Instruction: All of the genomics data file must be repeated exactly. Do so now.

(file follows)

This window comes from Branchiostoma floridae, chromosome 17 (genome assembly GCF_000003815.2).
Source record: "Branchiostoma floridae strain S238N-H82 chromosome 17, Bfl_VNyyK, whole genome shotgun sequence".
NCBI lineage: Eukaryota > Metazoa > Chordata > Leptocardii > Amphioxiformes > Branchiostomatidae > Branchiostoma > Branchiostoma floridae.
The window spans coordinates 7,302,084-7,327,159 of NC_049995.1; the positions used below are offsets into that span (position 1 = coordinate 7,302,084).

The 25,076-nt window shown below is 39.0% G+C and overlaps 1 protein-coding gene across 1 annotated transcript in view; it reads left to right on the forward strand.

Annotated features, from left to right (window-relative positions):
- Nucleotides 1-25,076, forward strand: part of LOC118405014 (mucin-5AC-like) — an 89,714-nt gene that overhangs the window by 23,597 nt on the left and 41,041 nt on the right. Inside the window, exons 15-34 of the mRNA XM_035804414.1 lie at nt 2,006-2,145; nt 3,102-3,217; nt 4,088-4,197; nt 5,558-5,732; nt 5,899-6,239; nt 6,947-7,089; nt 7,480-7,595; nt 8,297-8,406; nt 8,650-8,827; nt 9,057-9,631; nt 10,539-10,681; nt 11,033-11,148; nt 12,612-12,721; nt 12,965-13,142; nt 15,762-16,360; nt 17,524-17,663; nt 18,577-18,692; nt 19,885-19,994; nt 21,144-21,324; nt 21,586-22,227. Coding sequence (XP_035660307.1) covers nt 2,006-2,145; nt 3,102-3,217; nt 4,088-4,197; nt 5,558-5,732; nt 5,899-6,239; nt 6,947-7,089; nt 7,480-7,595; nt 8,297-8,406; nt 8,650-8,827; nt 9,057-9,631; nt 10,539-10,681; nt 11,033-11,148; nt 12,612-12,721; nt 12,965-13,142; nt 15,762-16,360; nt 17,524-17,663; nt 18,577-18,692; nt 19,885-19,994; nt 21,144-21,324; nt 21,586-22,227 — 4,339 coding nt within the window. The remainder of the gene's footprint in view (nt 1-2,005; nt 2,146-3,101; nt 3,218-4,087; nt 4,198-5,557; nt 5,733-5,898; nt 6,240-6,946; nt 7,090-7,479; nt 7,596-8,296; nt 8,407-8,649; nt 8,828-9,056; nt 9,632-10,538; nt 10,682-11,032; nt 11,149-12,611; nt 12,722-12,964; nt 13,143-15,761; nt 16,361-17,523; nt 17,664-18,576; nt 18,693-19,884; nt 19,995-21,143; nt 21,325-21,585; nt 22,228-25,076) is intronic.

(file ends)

This window comes from Branchiostoma floridae, chromosome 17 (genome assembly GCF_000003815.2).
Source record: "Branchiostoma floridae strain S238N-H82 chromosome 17, Bfl_VNyyK, whole genome shotgun sequence".
NCBI lineage: Eukaryota > Metazoa > Chordata > Leptocardii > Amphioxiformes > Branchiostomatidae > Branchiostoma > Branchiostoma floridae.
The window spans coordinates 7,302,084-7,327,159 of NC_049995.1; the positions used below are offsets into that span (position 1 = coordinate 7,302,084).

The 25,076-nt window shown below is 39.0% G+C and overlaps 1 protein-coding gene across 1 annotated transcript in view; it reads left to right on the forward strand.

Annotated features, from left to right (window-relative positions):
- Nucleotides 1-25,076, forward strand: part of LOC118405014 (mucin-5AC-like) — an 89,714-nt gene that overhangs the window by 23,597 nt on the left and 41,041 nt on the right. Inside the window, exons 15-34 of the mRNA XM_035804414.1 lie at nt 2,006-2,145; nt 3,102-3,217; nt 4,088-4,197; nt 5,558-5,732; nt 5,899-6,239; nt 6,947-7,089; nt 7,480-7,595; nt 8,297-8,406; nt 8,650-8,827; nt 9,057-9,631; nt 10,539-10,681; nt 11,033-11,148; nt 12,612-12,721; nt 12,965-13,142; nt 15,762-16,360; nt 17,524-17,663; nt 18,577-18,692; nt 19,885-19,994; nt 21,144-21,324; nt 21,586-22,227. Coding sequence (XP_035660307.1) covers nt 2,006-2,145; nt 3,102-3,217; nt 4,088-4,197; nt 5,558-5,732; nt 5,899-6,239; nt 6,947-7,089; nt 7,480-7,595; nt 8,297-8,406; nt 8,650-8,827; nt 9,057-9,631; nt 10,539-10,681; nt 11,033-11,148; nt 12,612-12,721; nt 12,965-13,142; nt 15,762-16,360; nt 17,524-17,663; nt 18,577-18,692; nt 19,885-19,994; nt 21,144-21,324; nt 21,586-22,227 — 4,339 coding nt within the window. The remainder of the gene's footprint in view (nt 1-2,005; nt 2,146-3,101; nt 3,218-4,087; nt 4,198-5,557; nt 5,733-5,898; nt 6,240-6,946; nt 7,090-7,479; nt 7,596-8,296; nt 8,407-8,649; nt 8,828-9,056; nt 9,632-10,538; nt 10,682-11,032; nt 11,149-12,611; nt 12,722-12,964; nt 13,143-15,761; nt 16,361-17,523; nt 17,664-18,576; nt 18,693-19,884; nt 19,995-21,143; nt 21,325-21,585; nt 22,228-25,076) is intronic.